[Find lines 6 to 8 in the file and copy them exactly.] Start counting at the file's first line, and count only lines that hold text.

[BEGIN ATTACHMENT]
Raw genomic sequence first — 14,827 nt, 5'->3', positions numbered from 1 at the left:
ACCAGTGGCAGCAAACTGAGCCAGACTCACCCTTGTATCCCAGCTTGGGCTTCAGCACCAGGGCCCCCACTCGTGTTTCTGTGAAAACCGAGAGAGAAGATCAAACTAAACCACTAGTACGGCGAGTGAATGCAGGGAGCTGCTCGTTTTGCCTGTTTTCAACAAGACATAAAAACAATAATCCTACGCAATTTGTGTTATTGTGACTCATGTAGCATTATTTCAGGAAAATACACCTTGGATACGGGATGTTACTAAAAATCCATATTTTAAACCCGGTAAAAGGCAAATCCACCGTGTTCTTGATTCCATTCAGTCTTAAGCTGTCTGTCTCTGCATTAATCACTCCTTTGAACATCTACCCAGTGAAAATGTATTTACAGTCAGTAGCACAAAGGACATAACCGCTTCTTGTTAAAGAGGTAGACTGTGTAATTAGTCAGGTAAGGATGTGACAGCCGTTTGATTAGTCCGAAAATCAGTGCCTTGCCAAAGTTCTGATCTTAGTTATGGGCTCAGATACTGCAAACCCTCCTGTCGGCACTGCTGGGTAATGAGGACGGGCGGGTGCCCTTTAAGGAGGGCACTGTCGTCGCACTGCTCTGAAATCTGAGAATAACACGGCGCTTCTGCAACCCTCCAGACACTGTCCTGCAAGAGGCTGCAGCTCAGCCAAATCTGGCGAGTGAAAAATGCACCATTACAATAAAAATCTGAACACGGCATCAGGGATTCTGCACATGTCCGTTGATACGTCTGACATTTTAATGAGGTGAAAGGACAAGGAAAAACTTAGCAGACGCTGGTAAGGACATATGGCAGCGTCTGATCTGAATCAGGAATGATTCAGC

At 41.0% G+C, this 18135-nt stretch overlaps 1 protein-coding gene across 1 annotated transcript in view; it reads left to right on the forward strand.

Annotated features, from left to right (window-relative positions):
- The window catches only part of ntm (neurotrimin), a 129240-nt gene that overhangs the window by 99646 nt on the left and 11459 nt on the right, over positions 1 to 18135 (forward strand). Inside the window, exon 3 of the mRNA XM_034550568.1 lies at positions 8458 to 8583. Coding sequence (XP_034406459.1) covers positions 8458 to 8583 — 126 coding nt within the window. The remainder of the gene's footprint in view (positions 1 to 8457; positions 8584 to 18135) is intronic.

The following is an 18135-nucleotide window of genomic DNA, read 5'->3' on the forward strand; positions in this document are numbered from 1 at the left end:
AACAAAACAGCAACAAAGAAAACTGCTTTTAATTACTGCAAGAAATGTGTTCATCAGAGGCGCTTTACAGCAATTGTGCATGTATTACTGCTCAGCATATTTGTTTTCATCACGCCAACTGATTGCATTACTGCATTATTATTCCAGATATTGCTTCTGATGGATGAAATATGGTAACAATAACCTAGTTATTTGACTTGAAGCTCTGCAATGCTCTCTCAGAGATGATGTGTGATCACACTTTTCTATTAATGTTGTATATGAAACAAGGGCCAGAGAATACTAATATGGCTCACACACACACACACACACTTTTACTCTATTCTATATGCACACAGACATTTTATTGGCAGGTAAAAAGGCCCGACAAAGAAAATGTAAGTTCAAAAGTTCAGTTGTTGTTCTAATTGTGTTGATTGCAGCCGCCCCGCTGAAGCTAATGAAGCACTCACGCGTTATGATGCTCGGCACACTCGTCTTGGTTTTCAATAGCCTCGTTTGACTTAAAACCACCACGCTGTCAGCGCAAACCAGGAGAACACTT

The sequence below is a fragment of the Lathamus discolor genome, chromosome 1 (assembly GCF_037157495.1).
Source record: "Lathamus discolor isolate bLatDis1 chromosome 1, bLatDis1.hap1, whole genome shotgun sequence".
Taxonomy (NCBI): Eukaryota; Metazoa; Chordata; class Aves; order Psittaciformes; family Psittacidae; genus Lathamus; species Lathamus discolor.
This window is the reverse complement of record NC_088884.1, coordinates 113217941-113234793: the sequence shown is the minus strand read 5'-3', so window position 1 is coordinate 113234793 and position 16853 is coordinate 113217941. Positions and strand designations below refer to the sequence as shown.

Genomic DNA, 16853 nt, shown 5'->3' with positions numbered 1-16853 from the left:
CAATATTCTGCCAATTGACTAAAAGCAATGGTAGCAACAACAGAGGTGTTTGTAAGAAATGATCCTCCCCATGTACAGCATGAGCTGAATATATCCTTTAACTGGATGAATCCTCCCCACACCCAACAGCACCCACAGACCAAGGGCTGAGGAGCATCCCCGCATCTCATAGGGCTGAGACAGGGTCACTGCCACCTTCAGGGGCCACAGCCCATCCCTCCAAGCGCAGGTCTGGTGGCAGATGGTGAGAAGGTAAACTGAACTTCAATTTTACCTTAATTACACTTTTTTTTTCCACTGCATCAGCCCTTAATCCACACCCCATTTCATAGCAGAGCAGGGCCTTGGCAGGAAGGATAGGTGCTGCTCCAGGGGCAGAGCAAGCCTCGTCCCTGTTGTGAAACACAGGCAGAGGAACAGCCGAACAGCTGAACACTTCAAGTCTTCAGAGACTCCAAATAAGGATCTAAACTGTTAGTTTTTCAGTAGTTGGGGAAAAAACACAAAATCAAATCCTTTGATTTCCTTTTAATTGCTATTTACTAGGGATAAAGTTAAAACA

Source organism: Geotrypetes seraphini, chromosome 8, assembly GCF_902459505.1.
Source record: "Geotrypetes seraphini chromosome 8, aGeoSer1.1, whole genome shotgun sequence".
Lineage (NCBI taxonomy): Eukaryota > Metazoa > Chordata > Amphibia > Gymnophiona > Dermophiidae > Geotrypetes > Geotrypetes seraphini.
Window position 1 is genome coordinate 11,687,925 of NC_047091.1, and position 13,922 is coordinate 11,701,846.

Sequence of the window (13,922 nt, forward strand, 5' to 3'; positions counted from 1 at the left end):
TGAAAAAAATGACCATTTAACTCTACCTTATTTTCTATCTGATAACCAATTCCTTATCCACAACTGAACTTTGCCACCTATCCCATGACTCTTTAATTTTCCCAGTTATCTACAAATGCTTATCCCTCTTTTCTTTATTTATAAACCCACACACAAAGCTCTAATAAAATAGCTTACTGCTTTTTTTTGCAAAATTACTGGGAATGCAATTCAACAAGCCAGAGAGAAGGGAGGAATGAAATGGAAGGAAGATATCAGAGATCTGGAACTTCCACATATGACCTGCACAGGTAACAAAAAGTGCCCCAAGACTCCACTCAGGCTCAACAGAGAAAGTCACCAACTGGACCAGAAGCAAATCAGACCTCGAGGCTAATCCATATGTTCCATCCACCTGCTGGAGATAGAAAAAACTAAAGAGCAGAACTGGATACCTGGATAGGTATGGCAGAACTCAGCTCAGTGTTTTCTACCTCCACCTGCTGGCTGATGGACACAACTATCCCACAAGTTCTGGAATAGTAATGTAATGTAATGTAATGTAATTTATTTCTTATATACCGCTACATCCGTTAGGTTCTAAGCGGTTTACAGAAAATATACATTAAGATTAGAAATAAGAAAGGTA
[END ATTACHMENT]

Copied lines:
The following is an 18135-nucleotide window of genomic DNA, read 5'->3' on the forward strand; positions in this document are numbered from 1 at the left end:
AACAAAACAGCAACAAAGAAAACTGCTTTTAATTACTGCAAGAAATGTGTTCATCAGAGGCGCTTTACAGCAATTGTGCATGTATTACTGCTCAGCATATTTGTTTTCATCACGCCAACTGATTGCATTACTGCATTATTATTCCAGATATTGCTTCTGATGGATGAAATATGGTAACAATAACCTAGTTATTTGACTTGAAGCTCTGCAATGCTCTCTCAGAGATGATGTGTGATCACACTTTTCTATTAATGTTGTATATGAAACAAGGGCCAGAGAATACTAATATGGCTCACACACACACACACACACTTTTACTCTATTCTATATGCACACAGACATTTTATTGGCAGGTAAAAAGGCCCGACAAAGAAAATGTAAGTTCAAAAGTTCAGTTGTTGTTCTAATTGTGTTGATTGCAGCCGCCCCGCTGAAGCTAATGAAGCACTCACGCGTTATGATGCTCGGCACACTCGTCTTGGTTTTCAATAGCCTCGTTTGACTTAAAACCACCACGCTGTCAGCGCAAACCAGGAGAACACTT

The sequence below is a fragment of the Lathamus discolor genome, chromosome 1 (assembly GCF_037157495.1).